Have you ever thought about how you sleep? Like REALLY thought about it. Did you know that the average person spends about one third of their entire life sleeping or attempting to sleep. That’s a large chunk of time yet many of us put next to no thought into how we spend this time! Perhaps we should take some time to think about how we’re doing it.

Here are some important factors to consider:

Sleeping Position and How You Sleep

For many of us, sleep position is just whatever position feels comfortable in the moment but body position is really important if you want to maximize how you sleep. There are three major postures: stomach, back and side lying.

Stomach Sleeping

You want to avoid this sleep position whenever possible as there’s really no benefit. Stomach sleeping forces the sleeper to turn their
head to the side applying force onto the opposite side of the neck via the mattress. This cranks the head into extension and lateral flexion. This is the perfect position to over stress the scalene muscles. Ever wake up with tingling and numbness down
your arm? If you sleep on your stomach this is likely because you are over stretching your scalene muscles and pulling them against your brachial plexus (bundle of nerves that supply your arm). This position also creates extension in the low back where it meets the pelvis, this is especially true if you are sleeping on a softer mattress, but more on that later.

Back Sleeping

This is the best position to sleep in from a postural stand point. Unlike how the stomach position puts extra extension through the low back and into the pelvis, back sleep creates flexion. Most people with low back pain experience sensations of tightness and jamming along the low back and pelvis. Sleeping positions that induce flexion will often help with low back pain. Sleeping on your back also allows the head to remain in a neutral position. The head is able to move anywhere freely elinimating the development of a dominant head rotation. You can further improve this position by adding a pillow under your knees to create extra flexion in the lumbopelvic junction and create extra comfort and support for our legs.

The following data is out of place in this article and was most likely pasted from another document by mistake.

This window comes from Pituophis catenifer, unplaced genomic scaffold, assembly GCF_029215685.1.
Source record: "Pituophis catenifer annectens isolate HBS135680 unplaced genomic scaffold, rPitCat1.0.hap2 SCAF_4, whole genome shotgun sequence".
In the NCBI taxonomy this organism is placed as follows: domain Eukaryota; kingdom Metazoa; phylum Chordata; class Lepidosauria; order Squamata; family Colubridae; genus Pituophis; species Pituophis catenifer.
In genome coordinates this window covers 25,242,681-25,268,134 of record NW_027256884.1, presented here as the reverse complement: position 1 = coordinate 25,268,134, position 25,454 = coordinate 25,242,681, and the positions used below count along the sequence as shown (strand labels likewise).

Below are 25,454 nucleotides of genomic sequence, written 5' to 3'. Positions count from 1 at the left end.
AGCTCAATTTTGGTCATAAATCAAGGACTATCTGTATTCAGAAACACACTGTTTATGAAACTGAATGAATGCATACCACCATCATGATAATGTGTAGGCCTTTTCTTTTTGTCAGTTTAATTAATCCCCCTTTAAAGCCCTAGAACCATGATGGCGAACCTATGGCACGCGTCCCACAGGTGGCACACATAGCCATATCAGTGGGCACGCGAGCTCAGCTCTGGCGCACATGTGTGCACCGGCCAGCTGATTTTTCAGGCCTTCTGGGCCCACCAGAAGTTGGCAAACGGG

Side Sleeping

This is a middle of the road position – better than stomach sleeping but not nearly as good as back sleeping. When you sleep on your side, you still create a few opportunities for issues. First, if your pillows isn’t firm enough, you create the opportunity for your neck to go into a laterally flexed position when the pillow flattens out. Although this doesn’t put as much stress on the scalene muscles as stomach sleep, it can still create some stress. Additionally, you now risk getting the shoulders and hips involved. Our upside shoulder and upside hip undergo increased tension because our hands and knees often touch when sleeping on our side. This results in the shoulder and hip musculature being overly stretched. This doesn’t occur on the down side shoulder and hip since the mattress keeps them level. The good news is that you can correct many of these problems with pillows. By placing one pillow between your knees and hugging another pillow, you maintain an neutral position in the upside joints while you sleep. You could also use a body pillow or pregnancy pillow – they’re not just for pregnant people! Also, making sure that your head pillow is firm and remains firm throughout the night will help eliminate the lateral flexion problem in the neck.

Pillow and Mattress Firmness

When it comes to pillows and mattresses, the firmer, the better! Firm mattress provides more support and allow for the spine to stay in a more neutral position. You may feel like a soft mattress is more comfortable but at the end of the day, soft mattresses just don’t provide enough support. If a mattress is too soft, any opportunity for discomfort in any of the sleep positions are further exacerbated by the lack of support. Even back sleeping can be uncomfortable when done on a soft mattress over multiple nights.

The same holds true for pillows. If you wake up to your pillow flat as a pancake, then your neck has the freedom to move too far out of neutral position. This can increase tension and pressure on the neck, leading to headaches. So the next time you’re out shopping for a mattress and pillows remember that while firm might not feel comfortable at first, in the long term they will provide the support your body needs.